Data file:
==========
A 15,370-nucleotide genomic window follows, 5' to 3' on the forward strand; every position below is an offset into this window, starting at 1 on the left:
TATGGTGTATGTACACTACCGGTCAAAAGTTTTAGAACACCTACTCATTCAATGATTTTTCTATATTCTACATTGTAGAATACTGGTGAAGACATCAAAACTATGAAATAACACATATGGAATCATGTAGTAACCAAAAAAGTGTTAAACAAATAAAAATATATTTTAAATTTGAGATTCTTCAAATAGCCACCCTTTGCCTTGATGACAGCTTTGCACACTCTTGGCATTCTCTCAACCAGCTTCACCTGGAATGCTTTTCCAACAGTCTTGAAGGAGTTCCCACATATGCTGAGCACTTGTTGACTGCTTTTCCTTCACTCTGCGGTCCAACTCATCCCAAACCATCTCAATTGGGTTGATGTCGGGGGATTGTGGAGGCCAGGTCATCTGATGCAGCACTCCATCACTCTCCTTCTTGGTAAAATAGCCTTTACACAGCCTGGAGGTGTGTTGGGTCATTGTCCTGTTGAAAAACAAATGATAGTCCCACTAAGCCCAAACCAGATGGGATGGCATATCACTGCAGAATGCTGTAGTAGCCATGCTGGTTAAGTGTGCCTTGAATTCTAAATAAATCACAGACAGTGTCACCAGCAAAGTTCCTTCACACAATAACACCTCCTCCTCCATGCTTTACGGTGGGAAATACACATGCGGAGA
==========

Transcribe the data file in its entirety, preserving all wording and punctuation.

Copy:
A 15,370-nucleotide genomic window follows, 5' to 3' on the forward strand; every position below is an offset into this window, starting at 1 on the left:
TATGGTGTATGTACACTACCGGTCAAAAGTTTTAGAACACCTACTCATTCAATGATTTTTCTATATTCTACATTGTAGAATACTGGTGAAGACATCAAAACTATGAAATAACACATATGGAATCATGTAGTAACCAAAAAAGTGTTAAACAAATAAAAATATATTTTAAATTTGAGATTCTTCAAATAGCCACCCTTTGCCTTGATGACAGCTTTGCACACTCTTGGCATTCTCTCAACCAGCTTCACCTGGAATGCTTTTCCAACAGTCTTGAAGGAGTTCCCACATATGCTGAGCACTTGTTGACTGCTTTTCCTTCACTCTGCGGTCCAACTCATCCCAAACCATCTCAATTGGGTTGATGTCGGGGGATTGTGGAGGCCAGGTCATCTGATGCAGCACTCCATCACTCTCCTTCTTGGTAAAATAGCCTTTACACAGCCTGGAGGTGTGTTGGGTCATTGTCCTGTTGAAAAACAAATGATAGTCCCACTAAGCCCAAACCAGATGGGATGGCATATCACTGCAGAATGCTGTAGTAGCCATGCTGGTTAAGTGTGCCTTGAATTCTAAATAAATCACAGACAGTGTCACCAGCAAAGTTCCTTCACACAATAACACCTCCTCCTCCATGCTTTACGGTGGGAAATACACATGCGGAGA